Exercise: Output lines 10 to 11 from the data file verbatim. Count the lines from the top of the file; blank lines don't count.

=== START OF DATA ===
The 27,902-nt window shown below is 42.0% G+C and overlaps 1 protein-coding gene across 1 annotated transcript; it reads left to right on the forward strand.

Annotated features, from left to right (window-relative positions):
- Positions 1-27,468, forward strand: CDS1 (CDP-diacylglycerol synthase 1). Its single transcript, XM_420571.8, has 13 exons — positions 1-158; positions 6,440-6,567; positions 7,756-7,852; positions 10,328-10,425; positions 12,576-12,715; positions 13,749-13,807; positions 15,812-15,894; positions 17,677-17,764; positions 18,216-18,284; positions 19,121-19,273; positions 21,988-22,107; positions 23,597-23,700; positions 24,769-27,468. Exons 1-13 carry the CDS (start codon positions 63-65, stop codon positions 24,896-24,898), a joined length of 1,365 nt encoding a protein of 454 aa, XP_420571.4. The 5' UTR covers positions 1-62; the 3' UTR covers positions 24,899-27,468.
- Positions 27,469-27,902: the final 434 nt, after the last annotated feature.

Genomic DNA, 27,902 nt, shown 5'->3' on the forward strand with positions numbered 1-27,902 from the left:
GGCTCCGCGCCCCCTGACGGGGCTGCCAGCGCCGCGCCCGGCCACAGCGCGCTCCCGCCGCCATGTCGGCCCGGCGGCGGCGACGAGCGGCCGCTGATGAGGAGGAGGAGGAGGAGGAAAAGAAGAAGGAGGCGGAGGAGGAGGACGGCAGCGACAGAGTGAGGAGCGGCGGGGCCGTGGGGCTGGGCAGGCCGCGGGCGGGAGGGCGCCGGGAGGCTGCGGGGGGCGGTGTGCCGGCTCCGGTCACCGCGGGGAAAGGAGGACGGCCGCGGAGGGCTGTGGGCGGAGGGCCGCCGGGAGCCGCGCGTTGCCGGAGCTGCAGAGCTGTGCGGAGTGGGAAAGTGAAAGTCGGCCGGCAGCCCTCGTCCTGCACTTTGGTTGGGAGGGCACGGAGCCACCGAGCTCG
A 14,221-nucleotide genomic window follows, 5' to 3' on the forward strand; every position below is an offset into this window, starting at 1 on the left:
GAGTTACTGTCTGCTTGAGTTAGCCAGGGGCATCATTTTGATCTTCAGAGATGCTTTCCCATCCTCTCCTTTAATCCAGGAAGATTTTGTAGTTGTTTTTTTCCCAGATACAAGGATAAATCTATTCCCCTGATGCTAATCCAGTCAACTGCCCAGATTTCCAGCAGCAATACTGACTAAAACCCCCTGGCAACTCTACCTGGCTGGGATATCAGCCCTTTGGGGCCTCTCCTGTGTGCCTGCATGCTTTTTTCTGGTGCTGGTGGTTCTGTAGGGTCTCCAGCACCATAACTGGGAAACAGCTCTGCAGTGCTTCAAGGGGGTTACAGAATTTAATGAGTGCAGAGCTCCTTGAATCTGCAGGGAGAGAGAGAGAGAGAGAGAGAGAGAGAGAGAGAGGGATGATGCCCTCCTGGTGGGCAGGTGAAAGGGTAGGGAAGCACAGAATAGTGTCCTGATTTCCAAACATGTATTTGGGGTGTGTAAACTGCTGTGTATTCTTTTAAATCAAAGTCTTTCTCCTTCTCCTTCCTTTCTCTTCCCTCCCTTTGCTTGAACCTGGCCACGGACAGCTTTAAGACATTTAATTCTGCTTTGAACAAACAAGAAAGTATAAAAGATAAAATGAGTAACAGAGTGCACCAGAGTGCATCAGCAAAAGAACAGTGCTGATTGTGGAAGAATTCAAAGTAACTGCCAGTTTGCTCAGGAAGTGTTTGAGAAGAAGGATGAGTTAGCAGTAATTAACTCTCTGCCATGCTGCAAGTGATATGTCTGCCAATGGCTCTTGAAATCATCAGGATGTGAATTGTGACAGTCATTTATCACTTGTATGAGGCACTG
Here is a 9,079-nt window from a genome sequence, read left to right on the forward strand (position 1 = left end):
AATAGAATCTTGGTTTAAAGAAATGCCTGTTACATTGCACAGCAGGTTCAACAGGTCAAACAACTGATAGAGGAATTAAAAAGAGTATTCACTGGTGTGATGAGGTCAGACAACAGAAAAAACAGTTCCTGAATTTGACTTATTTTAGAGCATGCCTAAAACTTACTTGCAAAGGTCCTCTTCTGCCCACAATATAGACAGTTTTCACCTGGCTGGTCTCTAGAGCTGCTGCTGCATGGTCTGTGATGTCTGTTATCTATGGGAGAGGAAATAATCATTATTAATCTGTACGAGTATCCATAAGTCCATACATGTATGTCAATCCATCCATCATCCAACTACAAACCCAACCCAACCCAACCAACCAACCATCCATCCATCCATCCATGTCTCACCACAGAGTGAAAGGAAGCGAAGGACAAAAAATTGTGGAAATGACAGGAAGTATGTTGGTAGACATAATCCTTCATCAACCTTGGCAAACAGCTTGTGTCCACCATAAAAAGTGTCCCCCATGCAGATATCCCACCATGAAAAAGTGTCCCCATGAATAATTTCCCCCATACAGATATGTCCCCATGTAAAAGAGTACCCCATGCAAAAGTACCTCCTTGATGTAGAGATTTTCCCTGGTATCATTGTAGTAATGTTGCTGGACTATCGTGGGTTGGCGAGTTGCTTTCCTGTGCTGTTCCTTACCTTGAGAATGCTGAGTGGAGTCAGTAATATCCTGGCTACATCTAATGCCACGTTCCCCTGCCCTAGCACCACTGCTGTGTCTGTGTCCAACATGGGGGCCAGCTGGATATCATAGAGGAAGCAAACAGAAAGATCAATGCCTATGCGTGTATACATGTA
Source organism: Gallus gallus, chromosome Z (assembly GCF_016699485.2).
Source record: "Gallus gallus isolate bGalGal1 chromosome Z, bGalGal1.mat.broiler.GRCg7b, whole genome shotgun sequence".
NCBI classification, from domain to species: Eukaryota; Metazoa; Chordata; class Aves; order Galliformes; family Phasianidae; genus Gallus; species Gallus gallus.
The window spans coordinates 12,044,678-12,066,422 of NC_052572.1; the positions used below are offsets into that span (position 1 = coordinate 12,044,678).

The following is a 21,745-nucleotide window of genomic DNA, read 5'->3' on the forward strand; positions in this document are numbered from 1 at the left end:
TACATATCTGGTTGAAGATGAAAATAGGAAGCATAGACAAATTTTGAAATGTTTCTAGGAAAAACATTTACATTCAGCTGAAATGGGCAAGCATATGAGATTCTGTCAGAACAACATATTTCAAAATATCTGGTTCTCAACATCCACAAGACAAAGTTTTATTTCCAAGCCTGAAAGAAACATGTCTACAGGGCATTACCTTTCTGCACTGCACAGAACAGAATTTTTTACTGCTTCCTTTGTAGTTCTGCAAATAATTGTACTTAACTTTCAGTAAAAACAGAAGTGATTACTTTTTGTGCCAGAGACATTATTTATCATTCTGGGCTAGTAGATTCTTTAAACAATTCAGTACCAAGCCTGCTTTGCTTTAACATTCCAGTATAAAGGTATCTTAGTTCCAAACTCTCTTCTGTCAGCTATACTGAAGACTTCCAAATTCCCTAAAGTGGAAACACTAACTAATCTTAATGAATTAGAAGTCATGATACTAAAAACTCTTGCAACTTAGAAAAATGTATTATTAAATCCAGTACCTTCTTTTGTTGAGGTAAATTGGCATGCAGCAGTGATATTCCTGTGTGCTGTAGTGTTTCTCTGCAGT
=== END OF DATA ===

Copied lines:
AATAGAATCTTGGTTTAAAGAAATGCCTGTTACATTGCACAGCAGGTTCAACAGGTCAAACAACTGATAGAGGAATTAAAAAGAGTATTCACTGGTGTGATGAGGTCAGACAACAGAAAAAACAGTTCCTGAATTTGACTTATTTTAGAGCATGCCTAAAACTTACTTGCAAAGGTCCTCTTCTGCCCACAATATAGACAGTTTTCACCTGGCTGGTCTCTAGAGCTGCTGCTGCATGGTCTGTGATGTCTGTTATCTATGGGAGAGGAAATAATCATTATTAATCTGTACGAGTATCCATAAGTCCATACATGTATGTCAATCCATCCATCATCCAACTACAAACCCAACCCAACCCAACCAACCAACCATCCATCCATCCATCCATGTCTCACCACAGAGTGAAAGGAAGCGAAGGACAAAAAATTGTGGAAATGACAGGAAGTATGTTGGTAGACATAATCCTTCATCAACCTTGGCAAACAGCTTGTGTCCACCATAAAAAGTGTCCCCCATGCAGATATCCCACCATGAAAAAGTGTCCCCATGAATAATTTCCCCCATACAGATATGTCCCCATGTAAAAGAGTACCCCATGCAAAAGTACCTCCTTGATGTAGAGATTTTCCCTGGTATCATTGTAGTAATGTTGCTGGACTATCGTGGGTTGGCGAGTTGCTTTCCTGTGCTGTTCCTTACCTTGAGAATGCTGAGTGGAGTCAGTAATATCCTGGCTACATCTAATGCCACGTTCCCCTGCCCTAGCACCACTGCTGTGTCTGTGTCCAACATGGGGGCCAGCTGGATATCATAGAGGAAGCAAACAGAAAGATCAATGCCTATGCGTGTATACATGTA
Source organism: Gallus gallus, chromosome Z (assembly GCF_016699485.2).